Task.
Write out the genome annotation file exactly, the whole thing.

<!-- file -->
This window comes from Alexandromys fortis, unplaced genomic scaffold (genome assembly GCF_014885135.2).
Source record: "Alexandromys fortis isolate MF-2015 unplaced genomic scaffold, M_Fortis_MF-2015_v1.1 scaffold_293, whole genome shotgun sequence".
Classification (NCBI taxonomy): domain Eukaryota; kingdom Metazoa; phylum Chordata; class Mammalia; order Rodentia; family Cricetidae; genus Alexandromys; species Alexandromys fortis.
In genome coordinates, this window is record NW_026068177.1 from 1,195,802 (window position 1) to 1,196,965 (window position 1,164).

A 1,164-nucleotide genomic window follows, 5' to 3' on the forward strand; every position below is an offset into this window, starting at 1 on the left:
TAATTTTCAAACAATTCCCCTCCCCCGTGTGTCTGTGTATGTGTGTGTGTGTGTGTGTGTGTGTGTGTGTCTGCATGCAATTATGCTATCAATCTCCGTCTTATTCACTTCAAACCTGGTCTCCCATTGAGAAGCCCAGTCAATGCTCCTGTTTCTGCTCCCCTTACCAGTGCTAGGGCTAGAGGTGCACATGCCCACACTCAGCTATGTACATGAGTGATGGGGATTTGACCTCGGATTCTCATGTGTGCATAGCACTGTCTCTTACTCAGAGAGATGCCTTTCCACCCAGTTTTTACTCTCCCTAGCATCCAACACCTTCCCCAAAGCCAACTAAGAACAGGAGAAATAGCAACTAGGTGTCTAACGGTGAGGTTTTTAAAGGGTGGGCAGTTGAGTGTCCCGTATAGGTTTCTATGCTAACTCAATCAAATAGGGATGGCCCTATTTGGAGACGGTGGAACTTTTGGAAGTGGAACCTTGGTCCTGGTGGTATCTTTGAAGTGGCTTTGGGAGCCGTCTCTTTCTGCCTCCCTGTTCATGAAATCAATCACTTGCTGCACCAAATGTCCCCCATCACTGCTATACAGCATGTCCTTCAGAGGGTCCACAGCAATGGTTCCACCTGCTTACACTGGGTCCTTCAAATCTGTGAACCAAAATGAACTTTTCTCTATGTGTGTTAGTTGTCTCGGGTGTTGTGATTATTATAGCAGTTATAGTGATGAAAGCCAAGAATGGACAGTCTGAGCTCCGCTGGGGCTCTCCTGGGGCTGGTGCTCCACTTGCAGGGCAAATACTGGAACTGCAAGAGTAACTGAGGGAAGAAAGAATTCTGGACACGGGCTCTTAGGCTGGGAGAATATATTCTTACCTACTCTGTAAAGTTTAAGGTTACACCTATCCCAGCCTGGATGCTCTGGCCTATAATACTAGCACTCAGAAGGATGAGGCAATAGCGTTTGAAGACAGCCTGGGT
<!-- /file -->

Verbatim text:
This window comes from Alexandromys fortis, unplaced genomic scaffold (genome assembly GCF_014885135.2).
Source record: "Alexandromys fortis isolate MF-2015 unplaced genomic scaffold, M_Fortis_MF-2015_v1.1 scaffold_293, whole genome shotgun sequence".
Classification (NCBI taxonomy): domain Eukaryota; kingdom Metazoa; phylum Chordata; class Mammalia; order Rodentia; family Cricetidae; genus Alexandromys; species Alexandromys fortis.
In genome coordinates, this window is record NW_026068177.1 from 1,195,802 (window position 1) to 1,196,965 (window position 1,164).

A 1,164-nucleotide genomic window follows, 5' to 3' on the forward strand; every position below is an offset into this window, starting at 1 on the left:
TAATTTTCAAACAATTCCCCTCCCCCGTGTGTCTGTGTATGTGTGTGTGTGTGTGTGTGTGTGTGTGTGTCTGCATGCAATTATGCTATCAATCTCCGTCTTATTCACTTCAAACCTGGTCTCCCATTGAGAAGCCCAGTCAATGCTCCTGTTTCTGCTCCCCTTACCAGTGCTAGGGCTAGAGGTGCACATGCCCACACTCAGCTATGTACATGAGTGATGGGGATTTGACCTCGGATTCTCATGTGTGCATAGCACTGTCTCTTACTCAGAGAGATGCCTTTCCACCCAGTTTTTACTCTCCCTAGCATCCAACACCTTCCCCAAAGCCAACTAAGAACAGGAGAAATAGCAACTAGGTGTCTAACGGTGAGGTTTTTAAAGGGTGGGCAGTTGAGTGTCCCGTATAGGTTTCTATGCTAACTCAATCAAATAGGGATGGCCCTATTTGGAGACGGTGGAACTTTTGGAAGTGGAACCTTGGTCCTGGTGGTATCTTTGAAGTGGCTTTGGGAGCCGTCTCTTTCTGCCTCCCTGTTCATGAAATCAATCACTTGCTGCACCAAATGTCCCCCATCACTGCTATACAGCATGTCCTTCAGAGGGTCCACAGCAATGGTTCCACCTGCTTACACTGGGTCCTTCAAATCTGTGAACCAAAATGAACTTTTCTCTATGTGTGTTAGTTGTCTCGGGTGTTGTGATTATTATAGCAGTTATAGTGATGAAAGCCAAGAATGGACAGTCTGAGCTCCGCTGGGGCTCTCCTGGGGCTGGTGCTCCACTTGCAGGGCAAATACTGGAACTGCAAGAGTAACTGAGGGAAGAAAGAATTCTGGACACGGGCTCTTAGGCTGGGAGAATATATTCTTACCTACTCTGTAAAGTTTAAGGTTACACCTATCCCAGCCTGGATGCTCTGGCCTATAATACTAGCACTCAGAAGGATGAGGCAATAGCGTTTGAAGACAGCCTGGGT